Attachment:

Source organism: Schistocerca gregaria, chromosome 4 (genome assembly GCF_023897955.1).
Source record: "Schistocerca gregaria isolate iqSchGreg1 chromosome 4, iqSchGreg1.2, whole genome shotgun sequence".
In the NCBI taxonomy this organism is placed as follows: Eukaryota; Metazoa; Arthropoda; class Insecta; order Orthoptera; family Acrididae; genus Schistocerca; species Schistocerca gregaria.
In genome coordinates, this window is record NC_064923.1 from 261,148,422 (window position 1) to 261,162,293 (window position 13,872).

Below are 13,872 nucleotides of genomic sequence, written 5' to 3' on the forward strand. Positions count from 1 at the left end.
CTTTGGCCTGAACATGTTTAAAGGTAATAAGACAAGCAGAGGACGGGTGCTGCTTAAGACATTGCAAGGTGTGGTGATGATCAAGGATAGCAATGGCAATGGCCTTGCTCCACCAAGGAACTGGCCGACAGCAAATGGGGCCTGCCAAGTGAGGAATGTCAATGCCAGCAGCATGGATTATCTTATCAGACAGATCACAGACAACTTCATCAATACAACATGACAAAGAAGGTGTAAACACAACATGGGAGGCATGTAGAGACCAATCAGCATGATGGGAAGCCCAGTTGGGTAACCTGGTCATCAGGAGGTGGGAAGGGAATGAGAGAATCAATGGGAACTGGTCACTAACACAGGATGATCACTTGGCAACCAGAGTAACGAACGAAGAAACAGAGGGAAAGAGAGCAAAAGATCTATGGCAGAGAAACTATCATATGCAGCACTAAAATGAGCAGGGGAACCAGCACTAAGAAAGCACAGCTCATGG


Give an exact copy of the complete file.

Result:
Source organism: Schistocerca gregaria, chromosome 4 (genome assembly GCF_023897955.1).
Source record: "Schistocerca gregaria isolate iqSchGreg1 chromosome 4, iqSchGreg1.2, whole genome shotgun sequence".
In the NCBI taxonomy this organism is placed as follows: Eukaryota; Metazoa; Arthropoda; class Insecta; order Orthoptera; family Acrididae; genus Schistocerca; species Schistocerca gregaria.
In genome coordinates, this window is record NC_064923.1 from 261,148,422 (window position 1) to 261,162,293 (window position 13,872).

Below are 13,872 nucleotides of genomic sequence, written 5' to 3' on the forward strand. Positions count from 1 at the left end.
CTTTGGCCTGAACATGTTTAAAGGTAATAAGACAAGCAGAGGACGGGTGCTGCTTAAGACATTGCAAGGTGTGGTGATGATCAAGGATAGCAATGGCAATGGCCTTGCTCCACCAAGGAACTGGCCGACAGCAAATGGGGCCTGCCAAGTGAGGAATGTCAATGCCAGCAGCATGGATTATCTTATCAGACAGATCACAGACAACTTCATCAATACAACATGACAAAGAAGGTGTAAACACAACATGGGAGGCATGTAGAGACCAATCAGCATGATGGGAAGCCCAGTTGGGTAACCTGGTCATCAGGAGGTGGGAAGGGAATGAGAGAATCAATGGGAACTGGTCACTAACACAGGATGATCACTTGGCAACCAGAGTAACGAACGAAGAAACAGAGGGAAAGAGAGCAAAAGATCTATGGCAGAGAAACTATCATATGCAGCACTAAAATGAGCAGGGGAACCAGCACTAAGAAAGCACAGCTCATGG